Sharks in captivity

From Wikipedia, the free encyclopedia
Jump to: navigation, search
One of the several whale sharks housed at the Georgia Aquarium

Several species of sharks are kept in captivity in public aquaria. In home aquaria, size constraints mean that only the smallest sharks are typically viable as pets.

Public aquaria[edit]

Until recently only a few benthic species of shark, such as hornsharks, leopard sharks, catsharks, and zebra sharks, had survived in aquarium conditions for up to a year or more. This gave rise to the belief that sharks, as well as being difficult to capture and transport, were difficult to care for. A better knowledge of sharks has led to more species (including the large pelagic sharks) being able to be kept for far longer. At the same time, transportation techniques have improved and long distance movement of sharks is becoming easier.[1] One shark that never had been successfully held in captivity for long was the great white. But in September 2004 the Monterey Bay Aquarium successfully kept a young female great white shark for 198 days before releasing her back into the wild.

Home aquaria[edit]

Most species of shark are not suitable for domestic aquaria and not every species of shark sold by pet stores make good inhabitants for personal aquaria.Some species of sharks can also be kept well in home saltwater aquaria.[2] Uninformed or unscrupulous dealers sometimes sell juvenile sharks like the nurse shark, which upon reaching adulthood will have far outgrown typical home aquaria.[2] Public aquaria are generally not interested in accepting donated specimens that have overgrown their housing and some shark owners have been tempted to release them into the wild.[2]

Housings[edit]

However, some species of shark can make prized additions to home aquaria.[2] Species appropriate to home aquaria represent considerable spatial and financial investments as they generally approach adult lengths of 3 feet and can live up to 25 years.[2] Sharks must be housed in aquaria at or exceeding 180 gallons in volume, with more active species requiring more space.[2] Surface area is an even more significant consideration for aquarists than volume as it is the determining factor for the amount of oxygen that ends up being dissolved in the water, and therefore critical to the sharks' respiration.[2] Choice of aquarium substrate is also important because a sharp, rough bed can irritate a shark's soft underbelly, or in severe cases lead to fatal infections.[2] Shark aquaria are generally advised to be decorated "conservatively" in order to leave space for the animal to move more freely during daily activities. A cave, however, is often an appropriate addition for some shy species.[2]

Diet and nutrition[edit]

Sharks are very frequently overfed by amateur aquarists, which can lead to obesity or unnaturally fast growth rates.[2] Captive sharks are healthiest when fed at levels similar to their food intake in the wild.[2] Usually this amounts to 1-3% of their body weight weekly.[2] However, aquarium conditions and species disposition are considered by conscientious aquarists when feeding captive sharks.[2] Relatively sedentary species, such as wobbegongs can live on feedings occurring once or twice weekly.[2] More active species may require to be fed three or four times per week to maintain satisfactory health.[2] Sharks living in cooler water temperatures have slower metabolisms than sharks in warmer water housings and therefore require less food.[2]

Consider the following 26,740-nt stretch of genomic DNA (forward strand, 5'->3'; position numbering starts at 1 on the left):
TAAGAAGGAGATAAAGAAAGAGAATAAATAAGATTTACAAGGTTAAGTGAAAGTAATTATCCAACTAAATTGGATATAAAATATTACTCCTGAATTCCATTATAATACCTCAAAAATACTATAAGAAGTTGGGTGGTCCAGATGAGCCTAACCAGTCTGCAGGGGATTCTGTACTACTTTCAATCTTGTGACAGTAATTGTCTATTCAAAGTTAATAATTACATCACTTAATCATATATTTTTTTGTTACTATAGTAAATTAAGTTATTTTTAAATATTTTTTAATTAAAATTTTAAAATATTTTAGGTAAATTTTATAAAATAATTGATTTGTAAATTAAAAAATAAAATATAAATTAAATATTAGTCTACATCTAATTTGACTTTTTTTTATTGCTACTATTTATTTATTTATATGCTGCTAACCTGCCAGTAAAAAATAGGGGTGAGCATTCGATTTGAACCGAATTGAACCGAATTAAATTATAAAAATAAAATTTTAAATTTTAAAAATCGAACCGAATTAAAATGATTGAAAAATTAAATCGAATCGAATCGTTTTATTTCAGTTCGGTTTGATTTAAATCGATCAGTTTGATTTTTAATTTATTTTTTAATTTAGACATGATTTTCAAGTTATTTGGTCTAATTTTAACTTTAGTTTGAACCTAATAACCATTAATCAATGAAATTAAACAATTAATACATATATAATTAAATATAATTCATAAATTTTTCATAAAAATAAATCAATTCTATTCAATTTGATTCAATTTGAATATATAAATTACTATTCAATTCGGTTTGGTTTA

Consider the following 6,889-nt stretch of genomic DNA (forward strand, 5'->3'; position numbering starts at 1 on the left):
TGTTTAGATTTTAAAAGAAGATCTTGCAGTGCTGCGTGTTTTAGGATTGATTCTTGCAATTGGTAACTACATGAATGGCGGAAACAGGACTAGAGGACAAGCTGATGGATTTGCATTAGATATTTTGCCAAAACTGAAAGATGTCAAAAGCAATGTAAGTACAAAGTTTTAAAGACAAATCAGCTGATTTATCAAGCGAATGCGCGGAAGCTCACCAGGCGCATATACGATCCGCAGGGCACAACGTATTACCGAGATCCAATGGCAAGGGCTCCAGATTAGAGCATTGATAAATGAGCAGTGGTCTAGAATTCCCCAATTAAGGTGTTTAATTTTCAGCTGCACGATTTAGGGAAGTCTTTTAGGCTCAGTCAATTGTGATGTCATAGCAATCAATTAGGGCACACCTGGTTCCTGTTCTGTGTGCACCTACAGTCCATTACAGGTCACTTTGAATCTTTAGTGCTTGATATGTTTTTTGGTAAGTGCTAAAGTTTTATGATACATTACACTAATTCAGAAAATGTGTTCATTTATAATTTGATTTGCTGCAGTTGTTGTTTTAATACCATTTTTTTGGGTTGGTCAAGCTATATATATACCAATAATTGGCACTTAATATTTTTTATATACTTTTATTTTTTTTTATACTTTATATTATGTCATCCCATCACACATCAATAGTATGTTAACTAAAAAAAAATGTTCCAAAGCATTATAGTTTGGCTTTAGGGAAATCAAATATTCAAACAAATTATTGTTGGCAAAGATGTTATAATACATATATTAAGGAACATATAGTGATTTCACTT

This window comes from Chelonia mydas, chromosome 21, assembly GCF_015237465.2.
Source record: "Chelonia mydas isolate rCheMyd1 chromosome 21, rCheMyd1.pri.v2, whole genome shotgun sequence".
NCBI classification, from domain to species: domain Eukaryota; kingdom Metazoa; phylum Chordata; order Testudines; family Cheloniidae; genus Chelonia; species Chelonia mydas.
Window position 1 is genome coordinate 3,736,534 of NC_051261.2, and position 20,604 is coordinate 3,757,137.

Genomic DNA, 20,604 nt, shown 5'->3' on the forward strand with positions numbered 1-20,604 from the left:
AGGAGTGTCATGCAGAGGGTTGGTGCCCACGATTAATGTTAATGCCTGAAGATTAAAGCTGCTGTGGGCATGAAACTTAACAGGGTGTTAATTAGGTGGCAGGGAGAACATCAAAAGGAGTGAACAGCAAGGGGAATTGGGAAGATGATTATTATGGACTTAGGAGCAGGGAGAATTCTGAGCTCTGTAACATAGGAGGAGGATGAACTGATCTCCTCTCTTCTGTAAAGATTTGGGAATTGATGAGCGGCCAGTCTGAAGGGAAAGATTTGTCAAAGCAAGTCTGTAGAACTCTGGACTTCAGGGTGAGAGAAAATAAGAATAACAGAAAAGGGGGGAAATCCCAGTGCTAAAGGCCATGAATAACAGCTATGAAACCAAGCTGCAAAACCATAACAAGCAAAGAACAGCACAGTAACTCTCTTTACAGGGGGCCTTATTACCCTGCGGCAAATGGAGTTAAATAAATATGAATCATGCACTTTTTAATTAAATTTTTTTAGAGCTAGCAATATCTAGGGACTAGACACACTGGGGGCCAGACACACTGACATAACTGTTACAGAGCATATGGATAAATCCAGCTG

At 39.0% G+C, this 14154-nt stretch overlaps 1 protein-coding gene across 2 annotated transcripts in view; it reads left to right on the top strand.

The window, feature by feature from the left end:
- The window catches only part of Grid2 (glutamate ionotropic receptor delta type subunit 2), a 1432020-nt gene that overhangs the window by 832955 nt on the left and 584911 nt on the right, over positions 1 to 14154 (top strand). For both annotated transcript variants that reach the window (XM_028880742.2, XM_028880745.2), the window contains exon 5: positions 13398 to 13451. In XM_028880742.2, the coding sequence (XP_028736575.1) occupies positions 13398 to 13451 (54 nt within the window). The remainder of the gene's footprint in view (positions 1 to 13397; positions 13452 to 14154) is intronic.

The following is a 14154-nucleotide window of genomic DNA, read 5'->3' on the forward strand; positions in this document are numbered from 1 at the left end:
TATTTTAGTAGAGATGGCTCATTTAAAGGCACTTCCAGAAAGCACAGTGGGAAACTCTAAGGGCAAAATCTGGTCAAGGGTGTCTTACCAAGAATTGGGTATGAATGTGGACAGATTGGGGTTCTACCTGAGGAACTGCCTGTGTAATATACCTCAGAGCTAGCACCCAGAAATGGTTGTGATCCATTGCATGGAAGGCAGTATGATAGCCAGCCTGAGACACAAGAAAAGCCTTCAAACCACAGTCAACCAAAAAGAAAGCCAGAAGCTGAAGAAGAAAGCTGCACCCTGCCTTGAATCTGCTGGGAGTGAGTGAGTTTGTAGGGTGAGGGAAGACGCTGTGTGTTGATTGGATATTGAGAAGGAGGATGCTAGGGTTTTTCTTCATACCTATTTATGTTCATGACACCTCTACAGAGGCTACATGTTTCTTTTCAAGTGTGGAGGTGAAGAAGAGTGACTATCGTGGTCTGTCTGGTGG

The most common staple food provided to captive sharks in home aquaria is frozen fish.[2] The freezing process used to store foods for sharks often results in the food items losing nutrient value.[2] Lost nutrients are replaced by vitamin supplements, which are marketed commercially, sometimes by companies generally associated with more typical pet foods (such as Purina Mills).[2] Uncorrected nutrient deficiencies inherent in the frozen food diet can cause considerable detriment to the health of captive specimens.[2] Conditions such as popeye, ascites, and anemia are known to occur in captive sharks that are deficient in some essential vitamin.[2] Vitamin B deficiency results in a treatable condition where the shark's back arches and it swims in a circular motion.[2]

Feeding sharks frozen non-marine fish can result in deficiencies of omega-3 fatty acids, which can result in "fat infiltration of the liver," which can impede the organ's function seriously enough for major health issues.[2]

In community tanks[edit]

Sometimes sharks are unwittingly put in harm's way when aquarists include potentially dangerous tankmates in the same aquarium.[2] Hobbyists generally don't think of other fish being a threat to sharks, but triggerfish, angel fish, puffers, and wrasses can all injure them.[2] A large grouper is capable of consuming smaller sharks.[2] Sometimes docile bottom feeding sharks are put at risk because of the fish that feed on the ocean bottom, sedentary sharks are simply an extension of the substrate."[2] Another problem aquarists keeping sharks with other types of fish have encountered is that the smaller, more passive aquarium-friendy shark species often have difficulty competing with their tankmates for the food provided by the aquarist.[2] Sharks are predatory themselves and may maul or consume tankmates smaller or weaker than themselves.[2]

See also[edit]

References[edit]

  1. ^ "Whale Sharks in Captivity". Retrieved 2006-09-13. 
  2. ^ a b c d e f g h i j k l m n o p q r s t u v w x y z aa ab ac Michael, Scott W. (March 2004). "Sharks at Home". Aquarium Fish Magazine. pp. 20–29. 

External links[edit]